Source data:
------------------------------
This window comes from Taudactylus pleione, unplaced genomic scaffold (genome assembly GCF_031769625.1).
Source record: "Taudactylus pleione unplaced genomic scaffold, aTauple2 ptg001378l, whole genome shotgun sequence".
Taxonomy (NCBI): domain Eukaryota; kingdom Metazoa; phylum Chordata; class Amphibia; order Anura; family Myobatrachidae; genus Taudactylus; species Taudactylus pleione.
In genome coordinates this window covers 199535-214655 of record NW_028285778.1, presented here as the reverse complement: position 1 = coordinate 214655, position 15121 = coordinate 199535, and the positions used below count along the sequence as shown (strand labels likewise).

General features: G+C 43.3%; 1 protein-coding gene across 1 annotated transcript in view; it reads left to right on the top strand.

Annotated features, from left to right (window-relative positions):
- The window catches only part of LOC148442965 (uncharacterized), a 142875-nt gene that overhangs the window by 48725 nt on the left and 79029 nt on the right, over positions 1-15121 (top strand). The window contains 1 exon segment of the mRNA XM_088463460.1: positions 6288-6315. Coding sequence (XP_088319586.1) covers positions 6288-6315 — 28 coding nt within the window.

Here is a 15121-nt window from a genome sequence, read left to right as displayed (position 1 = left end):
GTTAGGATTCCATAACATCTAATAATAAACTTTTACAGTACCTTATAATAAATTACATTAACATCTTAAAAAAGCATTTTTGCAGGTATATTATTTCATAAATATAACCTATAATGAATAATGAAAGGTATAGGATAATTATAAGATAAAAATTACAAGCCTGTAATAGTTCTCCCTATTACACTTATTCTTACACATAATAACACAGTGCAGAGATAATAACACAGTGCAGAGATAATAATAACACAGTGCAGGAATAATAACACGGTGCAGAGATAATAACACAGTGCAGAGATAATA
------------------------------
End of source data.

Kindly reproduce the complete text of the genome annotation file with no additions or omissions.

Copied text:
This window comes from Taudactylus pleione, unplaced genomic scaffold (genome assembly GCF_031769625.1).
Source record: "Taudactylus pleione unplaced genomic scaffold, aTauple2 ptg001378l, whole genome shotgun sequence".
Taxonomy (NCBI): domain Eukaryota; kingdom Metazoa; phylum Chordata; class Amphibia; order Anura; family Myobatrachidae; genus Taudactylus; species Taudactylus pleione.
In genome coordinates this window covers 199535-214655 of record NW_028285778.1, presented here as the reverse complement: position 1 = coordinate 214655, position 15121 = coordinate 199535, and the positions used below count along the sequence as shown (strand labels likewise).

General features: G+C 43.3%; 1 protein-coding gene across 1 annotated transcript in view; it reads left to right on the top strand.

Annotated features, from left to right (window-relative positions):
- The window catches only part of LOC148442965 (uncharacterized), a 142875-nt gene that overhangs the window by 48725 nt on the left and 79029 nt on the right, over positions 1-15121 (top strand). The window contains 1 exon segment of the mRNA XM_088463460.1: positions 6288-6315. Coding sequence (XP_088319586.1) covers positions 6288-6315 — 28 coding nt within the window.

Here is a 15121-nt window from a genome sequence, read left to right as displayed (position 1 = left end):
GTTAGGATTCCATAACATCTAATAATAAACTTTTACAGTACCTTATAATAAATTACATTAACATCTTAAAAAAGCATTTTTGCAGGTATATTATTTCATAAATATAACCTATAATGAATAATGAAAGGTATAGGATAATTATAAGATAAAAATTACAAGCCTGTAATAGTTCTCCCTATTACACTTATTCTTACACATAATAACACAGTGCAGAGATAATAACACAGTGCAGAGATAATAATAACACAGTGCAGGAATAATAACACGGTGCAGAGATAATAACACAGTGCAGAGATAATA